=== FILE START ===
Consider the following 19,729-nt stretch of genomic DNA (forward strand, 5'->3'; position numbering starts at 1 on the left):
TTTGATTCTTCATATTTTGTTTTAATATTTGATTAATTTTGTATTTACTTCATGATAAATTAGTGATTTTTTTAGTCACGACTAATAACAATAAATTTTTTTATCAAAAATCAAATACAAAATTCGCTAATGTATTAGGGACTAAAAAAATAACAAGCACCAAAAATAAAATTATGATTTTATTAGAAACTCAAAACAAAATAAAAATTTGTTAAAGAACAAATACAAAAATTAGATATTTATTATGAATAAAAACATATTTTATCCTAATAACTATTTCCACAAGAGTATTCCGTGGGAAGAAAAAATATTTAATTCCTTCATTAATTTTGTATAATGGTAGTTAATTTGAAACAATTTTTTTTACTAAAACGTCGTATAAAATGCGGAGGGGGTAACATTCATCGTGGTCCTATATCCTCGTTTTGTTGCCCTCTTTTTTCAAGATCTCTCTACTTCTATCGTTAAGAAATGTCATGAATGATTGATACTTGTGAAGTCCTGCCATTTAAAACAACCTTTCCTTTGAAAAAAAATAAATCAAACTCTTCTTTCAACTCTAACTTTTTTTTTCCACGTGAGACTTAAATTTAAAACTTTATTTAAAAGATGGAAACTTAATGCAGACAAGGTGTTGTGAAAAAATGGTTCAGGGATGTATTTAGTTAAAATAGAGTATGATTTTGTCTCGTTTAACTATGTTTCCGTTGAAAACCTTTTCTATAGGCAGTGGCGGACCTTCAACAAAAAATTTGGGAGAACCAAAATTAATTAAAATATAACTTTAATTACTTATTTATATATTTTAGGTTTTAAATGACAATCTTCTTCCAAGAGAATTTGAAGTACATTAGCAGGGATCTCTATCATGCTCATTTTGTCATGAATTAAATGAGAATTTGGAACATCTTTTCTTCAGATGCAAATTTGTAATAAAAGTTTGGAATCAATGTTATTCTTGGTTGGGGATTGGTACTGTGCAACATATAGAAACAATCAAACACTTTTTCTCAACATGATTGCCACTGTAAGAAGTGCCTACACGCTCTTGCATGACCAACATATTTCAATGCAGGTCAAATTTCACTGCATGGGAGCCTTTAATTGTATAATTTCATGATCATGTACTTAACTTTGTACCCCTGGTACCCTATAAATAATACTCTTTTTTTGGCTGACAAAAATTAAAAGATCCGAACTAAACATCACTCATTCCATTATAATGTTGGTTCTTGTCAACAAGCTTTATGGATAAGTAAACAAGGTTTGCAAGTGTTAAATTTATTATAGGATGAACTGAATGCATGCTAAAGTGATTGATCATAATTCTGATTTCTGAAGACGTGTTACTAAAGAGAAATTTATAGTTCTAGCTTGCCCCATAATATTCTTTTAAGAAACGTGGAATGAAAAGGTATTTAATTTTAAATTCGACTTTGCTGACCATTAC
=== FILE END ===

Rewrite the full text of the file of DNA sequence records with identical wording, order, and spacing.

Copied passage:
Consider the following 19,729-nt stretch of genomic DNA (forward strand, 5'->3'; position numbering starts at 1 on the left):
TTTGATTCTTCATATTTTGTTTTAATATTTGATTAATTTTGTATTTACTTCATGATAAATTAGTGATTTTTTTAGTCACGACTAATAACAATAAATTTTTTTATCAAAAATCAAATACAAAATTCGCTAATGTATTAGGGACTAAAAAAATAACAAGCACCAAAAATAAAATTATGATTTTATTAGAAACTCAAAACAAAATAAAAATTTGTTAAAGAACAAATACAAAAATTAGATATTTATTATGAATAAAAACATATTTTATCCTAATAACTATTTCCACAAGAGTATTCCGTGGGAAGAAAAAATATTTAATTCCTTCATTAATTTTGTATAATGGTAGTTAATTTGAAACAATTTTTTTTACTAAAACGTCGTATAAAATGCGGAGGGGGTAACATTCATCGTGGTCCTATATCCTCGTTTTGTTGCCCTCTTTTTTCAAGATCTCTCTACTTCTATCGTTAAGAAATGTCATGAATGATTGATACTTGTGAAGTCCTGCCATTTAAAACAACCTTTCCTTTGAAAAAAAATAAATCAAACTCTTCTTTCAACTCTAACTTTTTTTTTCCACGTGAGACTTAAATTTAAAACTTTATTTAAAAGATGGAAACTTAATGCAGACAAGGTGTTGTGAAAAAATGGTTCAGGGATGTATTTAGTTAAAATAGAGTATGATTTTGTCTCGTTTAACTATGTTTCCGTTGAAAACCTTTTCTATAGGCAGTGGCGGACCTTCAACAAAAAATTTGGGAGAACCAAAATTAATTAAAATATAACTTTAATTACTTATTTATATATTTTAGGTTTTAAATGACAATCTTCTTCCAAGAGAATTTGAAGTACATTAGCAGGGATCTCTATCATGCTCATTTTGTCATGAATTAAATGAGAATTTGGAACATCTTTTCTTCAGATGCAAATTTGTAATAAAAGTTTGGAATCAATGTTATTCTTGGTTGGGGATTGGTACTGTGCAACATATAGAAACAATCAAACACTTTTTCTCAACATGATTGCCACTGTAAGAAGTGCCTACACGCTCTTGCATGACCAACATATTTCAATGCAGGTCAAATTTCACTGCATGGGAGCCTTTAATTGTATAATTTCATGATCATGTACTTAACTTTGTACCCCTGGTACCCTATAAATAATACTCTTTTTTTGGCTGACAAAAATTAAAAGATCCGAACTAAACATCACTCATTCCATTATAATGTTGGTTCTTGTCAACAAGCTTTATGGATAAGTAAACAAGGTTTGCAAGTGTTAAATTTATTATAGGATGAACTGAATGCATGCTAAAGTGATTGATCATAATTCTGATTTCTGAAGACGTGTTACTAAAGAGAAATTTATAGTTCTAGCTTGCCCCATAATATTCTTTTAAGAAACGTGGAATGAAAAGGTATTTAATTTTAAATTCGACTTTGCTGACCATTAC